1. Amen. Amen. Eyes fixed on Jesus and holding deep in my heart every Truth He has passed on to us as our treasure. I do look forward to contemplating His Words for all eternity.

      Liked by 4 people

        1. Shout the name that sets us free for eternity! And honoring the holy trinity with Holy, Holy, Holy. So look forward to being one flock with these beautiful lovers of Our Savior. ❤️

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    1. And once again, several witnesses named by the accuser deny that the alleged event ever happened. A good man is being accused falsely and targeted for destruction for political purposes. The Left has no shame, no morals, and no lows to which they will not sink. It is revolting.

      Liked by 8 people

      1. Agreed,Mick. Anyone who makes such false claims should go to jail for the damage they do to a person’s character. There seems to be no justice in our system for those who falsely accuse. Please correct me if I am wrong- it seems that when false claims are found out, the case is simply dropped. Time in jail writing and creating several news articles and then sending them in order exonerate good names might be a good correction.

        Liked by 4 people

      2. Kavanaugh accuser Christine Blasey Ford, who claims — without any evidence — that Kavanaugh inappropriately touched her at a drunken party while in high school, turns out to have ties to an abortion pill pharmaceutical company called Corcept Therapeutics. This discovery brings to light an obvious conflict of interest in Blasey’s story, revealing that she works for a pharmaceutical company that manufacturers an abortion pill drug, whose profits could be strongly impacted by future Supreme Court decisions on abortion rights.

        Corcept Therapeutics ( manufacturers and markets an abortion pill drug called mifepristone, and Christine Blasey Ford is a co-author of at least eight published scientific papers produced by the pharmaceutical giant to promote its pills. You can see Blasey’s name listed on several publications at this web page detailing their research papers.

        Corcept Therapeutics, Inc., a $166 billion market cap company (stock symbol CORT) reportedly has current annual sales of $216 million. The company offers just one drug, mifepristone, which is widely known as an “abortion pill” or RU-486. Many drugs have multiple uses, and mifepristone — brand name “Korlym” at Corcept — is currently marketed by the company for the treatment of Cushing’s syndrome. (h/t to The Gateway Pundit for initial work on this breaking story.)

        Liked by 6 people

      3. The Usual Suspects are becoming more angry, crazed & desperate …. in & out of Politics/Church. Unfortunately The LeftStream Media keeps 40% of BoobLand USA in the Dark and satan’s “disciples”, undoubtedly have infiltrated/perverted all critical aspects of Western Civilization & Human discourse! ;-(

        “Sketchy Business: Grassley Releases Original Ford Letter to Feinstein…”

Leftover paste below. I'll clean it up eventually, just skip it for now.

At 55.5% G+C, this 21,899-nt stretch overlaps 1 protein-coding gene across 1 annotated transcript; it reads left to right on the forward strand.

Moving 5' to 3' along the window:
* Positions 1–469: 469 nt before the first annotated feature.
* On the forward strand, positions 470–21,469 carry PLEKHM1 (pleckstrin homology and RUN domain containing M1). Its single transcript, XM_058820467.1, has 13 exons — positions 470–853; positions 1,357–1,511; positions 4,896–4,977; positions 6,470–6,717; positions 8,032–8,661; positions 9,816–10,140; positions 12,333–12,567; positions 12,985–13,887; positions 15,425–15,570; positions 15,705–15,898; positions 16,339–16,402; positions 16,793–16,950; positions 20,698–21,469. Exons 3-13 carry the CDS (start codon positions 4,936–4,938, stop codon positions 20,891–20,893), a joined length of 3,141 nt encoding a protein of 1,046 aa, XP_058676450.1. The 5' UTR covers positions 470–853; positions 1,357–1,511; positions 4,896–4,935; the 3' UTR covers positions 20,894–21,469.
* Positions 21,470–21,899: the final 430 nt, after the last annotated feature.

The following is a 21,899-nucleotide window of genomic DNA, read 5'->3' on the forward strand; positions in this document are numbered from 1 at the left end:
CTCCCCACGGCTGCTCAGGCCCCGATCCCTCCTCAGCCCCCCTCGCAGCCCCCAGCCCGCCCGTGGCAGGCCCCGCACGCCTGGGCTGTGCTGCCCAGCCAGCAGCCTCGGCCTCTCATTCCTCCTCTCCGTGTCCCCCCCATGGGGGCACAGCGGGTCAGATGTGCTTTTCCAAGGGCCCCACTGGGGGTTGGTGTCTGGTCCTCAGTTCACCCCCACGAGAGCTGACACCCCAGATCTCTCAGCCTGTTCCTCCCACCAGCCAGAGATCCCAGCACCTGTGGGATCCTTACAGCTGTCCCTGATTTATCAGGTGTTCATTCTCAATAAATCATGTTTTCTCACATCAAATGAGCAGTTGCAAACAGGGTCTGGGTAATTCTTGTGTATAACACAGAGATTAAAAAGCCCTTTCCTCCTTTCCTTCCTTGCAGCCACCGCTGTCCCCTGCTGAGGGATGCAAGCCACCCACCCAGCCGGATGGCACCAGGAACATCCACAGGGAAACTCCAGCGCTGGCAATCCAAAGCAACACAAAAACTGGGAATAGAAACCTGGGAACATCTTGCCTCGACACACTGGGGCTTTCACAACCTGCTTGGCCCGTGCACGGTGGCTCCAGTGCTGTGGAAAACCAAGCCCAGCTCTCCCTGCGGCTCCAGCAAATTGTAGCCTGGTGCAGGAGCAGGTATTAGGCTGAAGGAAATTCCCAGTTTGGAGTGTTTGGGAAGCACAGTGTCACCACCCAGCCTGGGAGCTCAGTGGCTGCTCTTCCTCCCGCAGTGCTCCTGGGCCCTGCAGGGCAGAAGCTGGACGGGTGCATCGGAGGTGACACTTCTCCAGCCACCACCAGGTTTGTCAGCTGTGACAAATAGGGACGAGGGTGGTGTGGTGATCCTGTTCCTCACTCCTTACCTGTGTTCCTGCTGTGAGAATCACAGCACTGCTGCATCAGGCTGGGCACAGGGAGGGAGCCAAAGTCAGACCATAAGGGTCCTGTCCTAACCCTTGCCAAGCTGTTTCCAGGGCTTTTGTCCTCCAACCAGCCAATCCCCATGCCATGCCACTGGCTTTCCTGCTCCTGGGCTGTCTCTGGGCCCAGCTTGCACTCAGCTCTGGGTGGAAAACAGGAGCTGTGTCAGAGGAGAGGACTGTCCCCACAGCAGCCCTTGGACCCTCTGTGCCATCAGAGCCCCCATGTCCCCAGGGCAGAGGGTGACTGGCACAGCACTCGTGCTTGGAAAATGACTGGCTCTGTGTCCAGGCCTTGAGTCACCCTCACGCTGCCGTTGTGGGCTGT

Liked by 5 people

        1. I know, CrewDog… we’re living in bizarro-world now, in which a guy who has basically been a boy scout for half a century can have his life ruined by baseless, scurrilous accusations from a left-winger with a political axe to grind.

          Liked by 3 people



    The Lithuanian and Chinese martyrs

    The fact of silence on persecution remains. In all these years the Holy See has been silent about any persecutions: the killing of priests; the destroyed churches; the arrested bishops … This gave many the impression that the dialogue was more “political” than “pastoral”. Just yesterday Pope Francis, in Vilnius, recalling the victims of the Nazi and communist genocide, expressed a prayer in which he asks the Lord that we do not become “deaf to the cry of all those who today continue to raise their voices in heaven”. And that’s exactly what Chinese Catholics are asking for.

    I wondered why the Holy See wanted to communicate the signing of the agreement just as Pope Francis in Vilnius remembered the great witness of Lithuanian Catholics under Communism, their resistance and faith under torture, their being the seed of a freer and more welcoming society. Even then the Catholics discussed and were divided between denunciation and resistance and the Vatican Ostpolitik. If you look at the agreement only as a bad thing, then the memory of the Lithuanian martyrs could give rise to an interpretation of the “two weights and two measures” that diplomacy often implements and the celebration of the martyrs in Vilnius would be a mockery of the suffering of Chinese Christians.

    But if in the agreement, although provisional, we can see even a glimmer of positivity, then the Lithuanian celebrations are a sign of hope: communism, “the delirium of omnipotence of those who claimed to control everything”, did not win. And this also gives us hope for China.

    Liked by 4 people

    1. Today is the Feast of Our Lady of Mercy. Exactly one year to the day that the heavens proclaimed the Woman clothed with the sun of Revelation 12. Remember?

      Liked by 6 people

  4. Words from the Office, Morning Prayer, today. They seem appropriate to where we are;

    “Lord, guide me in your justice, protect me from my enemies:
    let me see the path I must follow.